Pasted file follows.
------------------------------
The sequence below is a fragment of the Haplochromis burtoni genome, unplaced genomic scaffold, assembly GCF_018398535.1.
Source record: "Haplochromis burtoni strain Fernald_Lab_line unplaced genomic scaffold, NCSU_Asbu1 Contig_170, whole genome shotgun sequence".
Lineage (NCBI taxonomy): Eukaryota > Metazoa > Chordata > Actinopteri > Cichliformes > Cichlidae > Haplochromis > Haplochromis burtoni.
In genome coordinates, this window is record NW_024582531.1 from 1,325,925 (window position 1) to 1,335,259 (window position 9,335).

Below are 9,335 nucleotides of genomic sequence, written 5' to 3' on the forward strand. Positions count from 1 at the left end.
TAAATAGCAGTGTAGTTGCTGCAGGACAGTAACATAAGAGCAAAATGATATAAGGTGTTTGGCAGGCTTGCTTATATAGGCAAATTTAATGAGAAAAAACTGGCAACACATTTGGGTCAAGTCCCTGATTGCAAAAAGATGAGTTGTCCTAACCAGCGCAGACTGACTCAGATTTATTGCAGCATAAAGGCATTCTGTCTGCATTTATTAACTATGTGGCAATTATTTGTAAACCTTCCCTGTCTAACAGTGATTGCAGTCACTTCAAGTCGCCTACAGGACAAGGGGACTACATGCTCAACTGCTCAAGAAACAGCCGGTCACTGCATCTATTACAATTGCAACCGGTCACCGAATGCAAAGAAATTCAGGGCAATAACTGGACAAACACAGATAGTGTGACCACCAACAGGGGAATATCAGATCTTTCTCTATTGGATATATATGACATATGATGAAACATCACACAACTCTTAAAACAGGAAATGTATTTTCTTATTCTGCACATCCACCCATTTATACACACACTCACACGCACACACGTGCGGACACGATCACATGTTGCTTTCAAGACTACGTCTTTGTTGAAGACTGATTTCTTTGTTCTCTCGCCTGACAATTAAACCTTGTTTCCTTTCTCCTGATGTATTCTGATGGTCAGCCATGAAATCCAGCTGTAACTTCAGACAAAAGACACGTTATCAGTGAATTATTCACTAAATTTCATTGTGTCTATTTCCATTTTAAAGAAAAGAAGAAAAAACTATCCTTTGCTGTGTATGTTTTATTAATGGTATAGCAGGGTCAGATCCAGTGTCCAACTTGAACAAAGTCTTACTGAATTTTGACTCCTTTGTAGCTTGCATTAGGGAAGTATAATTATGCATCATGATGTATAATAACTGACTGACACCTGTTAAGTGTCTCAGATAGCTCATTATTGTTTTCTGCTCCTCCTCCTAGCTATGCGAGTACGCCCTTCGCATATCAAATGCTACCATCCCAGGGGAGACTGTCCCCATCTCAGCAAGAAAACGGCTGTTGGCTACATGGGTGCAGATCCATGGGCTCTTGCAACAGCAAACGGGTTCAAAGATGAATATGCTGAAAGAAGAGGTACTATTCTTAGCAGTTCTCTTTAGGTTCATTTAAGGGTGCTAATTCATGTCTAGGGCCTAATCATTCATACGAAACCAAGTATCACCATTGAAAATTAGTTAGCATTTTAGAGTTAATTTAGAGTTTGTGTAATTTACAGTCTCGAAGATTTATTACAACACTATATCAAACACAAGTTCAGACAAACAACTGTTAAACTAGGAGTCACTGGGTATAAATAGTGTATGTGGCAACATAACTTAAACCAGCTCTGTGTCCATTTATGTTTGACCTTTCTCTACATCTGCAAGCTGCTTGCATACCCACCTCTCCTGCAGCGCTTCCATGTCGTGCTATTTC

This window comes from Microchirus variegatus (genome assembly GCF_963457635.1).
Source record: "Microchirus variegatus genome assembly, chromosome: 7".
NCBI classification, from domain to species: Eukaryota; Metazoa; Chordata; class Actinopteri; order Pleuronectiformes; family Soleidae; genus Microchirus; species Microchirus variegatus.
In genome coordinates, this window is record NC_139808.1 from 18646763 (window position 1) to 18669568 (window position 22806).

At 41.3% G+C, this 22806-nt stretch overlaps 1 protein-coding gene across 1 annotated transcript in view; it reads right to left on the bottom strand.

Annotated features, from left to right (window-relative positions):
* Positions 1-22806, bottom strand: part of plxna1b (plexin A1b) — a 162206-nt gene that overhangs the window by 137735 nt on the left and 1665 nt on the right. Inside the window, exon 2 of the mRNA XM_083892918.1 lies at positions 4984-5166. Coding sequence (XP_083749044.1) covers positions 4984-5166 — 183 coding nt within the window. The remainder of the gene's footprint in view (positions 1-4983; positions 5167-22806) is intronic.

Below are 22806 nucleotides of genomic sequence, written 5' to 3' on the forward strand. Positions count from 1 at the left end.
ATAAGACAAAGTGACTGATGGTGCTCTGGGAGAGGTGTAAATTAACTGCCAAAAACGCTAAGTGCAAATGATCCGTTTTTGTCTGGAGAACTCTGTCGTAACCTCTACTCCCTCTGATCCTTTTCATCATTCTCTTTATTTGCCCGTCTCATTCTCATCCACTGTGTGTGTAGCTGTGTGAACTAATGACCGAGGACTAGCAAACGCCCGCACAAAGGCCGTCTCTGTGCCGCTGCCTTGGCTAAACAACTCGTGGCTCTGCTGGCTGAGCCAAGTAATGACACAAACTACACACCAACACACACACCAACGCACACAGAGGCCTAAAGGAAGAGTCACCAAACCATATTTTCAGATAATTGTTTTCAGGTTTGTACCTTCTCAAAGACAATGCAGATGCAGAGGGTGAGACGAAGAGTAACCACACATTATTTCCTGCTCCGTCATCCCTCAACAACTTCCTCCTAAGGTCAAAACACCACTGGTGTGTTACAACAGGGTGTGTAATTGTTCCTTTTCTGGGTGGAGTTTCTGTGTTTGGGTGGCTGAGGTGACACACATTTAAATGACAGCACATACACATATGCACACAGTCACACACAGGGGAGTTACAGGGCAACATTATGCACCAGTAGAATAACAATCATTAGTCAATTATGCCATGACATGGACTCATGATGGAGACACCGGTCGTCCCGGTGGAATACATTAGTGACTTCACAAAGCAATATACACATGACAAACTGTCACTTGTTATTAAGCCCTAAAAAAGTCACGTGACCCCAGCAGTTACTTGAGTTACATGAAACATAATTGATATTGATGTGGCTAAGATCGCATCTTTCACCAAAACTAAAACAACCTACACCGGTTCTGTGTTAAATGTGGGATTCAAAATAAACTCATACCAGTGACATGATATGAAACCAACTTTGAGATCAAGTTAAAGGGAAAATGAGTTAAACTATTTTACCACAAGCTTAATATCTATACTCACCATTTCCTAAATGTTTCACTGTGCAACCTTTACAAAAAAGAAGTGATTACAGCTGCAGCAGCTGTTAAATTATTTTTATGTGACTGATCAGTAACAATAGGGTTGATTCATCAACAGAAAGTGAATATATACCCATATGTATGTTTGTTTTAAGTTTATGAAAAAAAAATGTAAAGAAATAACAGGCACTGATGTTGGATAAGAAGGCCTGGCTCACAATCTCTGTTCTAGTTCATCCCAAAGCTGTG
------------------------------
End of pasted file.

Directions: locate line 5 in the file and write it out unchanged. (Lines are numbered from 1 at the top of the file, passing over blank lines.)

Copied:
Below are 9,335 nucleotides of genomic sequence, written 5' to 3' on the forward strand. Positions count from 1 at the left end.